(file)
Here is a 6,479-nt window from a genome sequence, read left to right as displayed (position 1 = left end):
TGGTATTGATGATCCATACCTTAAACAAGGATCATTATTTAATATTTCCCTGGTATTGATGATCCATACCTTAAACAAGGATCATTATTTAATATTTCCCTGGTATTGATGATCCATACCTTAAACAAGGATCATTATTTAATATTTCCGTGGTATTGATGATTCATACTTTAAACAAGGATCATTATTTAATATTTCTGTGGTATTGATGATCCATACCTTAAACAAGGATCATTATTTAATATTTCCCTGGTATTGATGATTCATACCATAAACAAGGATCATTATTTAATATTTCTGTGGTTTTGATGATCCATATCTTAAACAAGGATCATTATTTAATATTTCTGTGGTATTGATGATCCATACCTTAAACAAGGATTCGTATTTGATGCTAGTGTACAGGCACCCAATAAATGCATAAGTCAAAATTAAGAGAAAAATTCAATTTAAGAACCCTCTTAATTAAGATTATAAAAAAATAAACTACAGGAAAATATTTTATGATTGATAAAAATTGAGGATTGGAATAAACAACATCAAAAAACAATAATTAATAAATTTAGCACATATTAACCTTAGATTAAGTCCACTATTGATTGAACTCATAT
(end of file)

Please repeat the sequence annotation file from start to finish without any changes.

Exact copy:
Here is a 6,479-nt window from a genome sequence, read left to right as displayed (position 1 = left end):
TGGTATTGATGATCCATACCTTAAACAAGGATCATTATTTAATATTTCCCTGGTATTGATGATCCATACCTTAAACAAGGATCATTATTTAATATTTCCCTGGTATTGATGATCCATACCTTAAACAAGGATCATTATTTAATATTTCCGTGGTATTGATGATTCATACTTTAAACAAGGATCATTATTTAATATTTCTGTGGTATTGATGATCCATACCTTAAACAAGGATCATTATTTAATATTTCCCTGGTATTGATGATTCATACCATAAACAAGGATCATTATTTAATATTTCTGTGGTTTTGATGATCCATATCTTAAACAAGGATCATTATTTAATATTTCTGTGGTATTGATGATCCATACCTTAAACAAGGATTCGTATTTGATGCTAGTGTACAGGCACCCAATAAATGCATAAGTCAAAATTAAGAGAAAAATTCAATTTAAGAACCCTCTTAATTAAGATTATAAAAAAATAAACTACAGGAAAATATTTTATGATTGATAAAAATTGAGGATTGGAATAAACAACATCAAAAAACAATAATTAATAAATTTAGCACATATTAACCTTAGATTAAGTCCACTATTGATTGAACTCATAT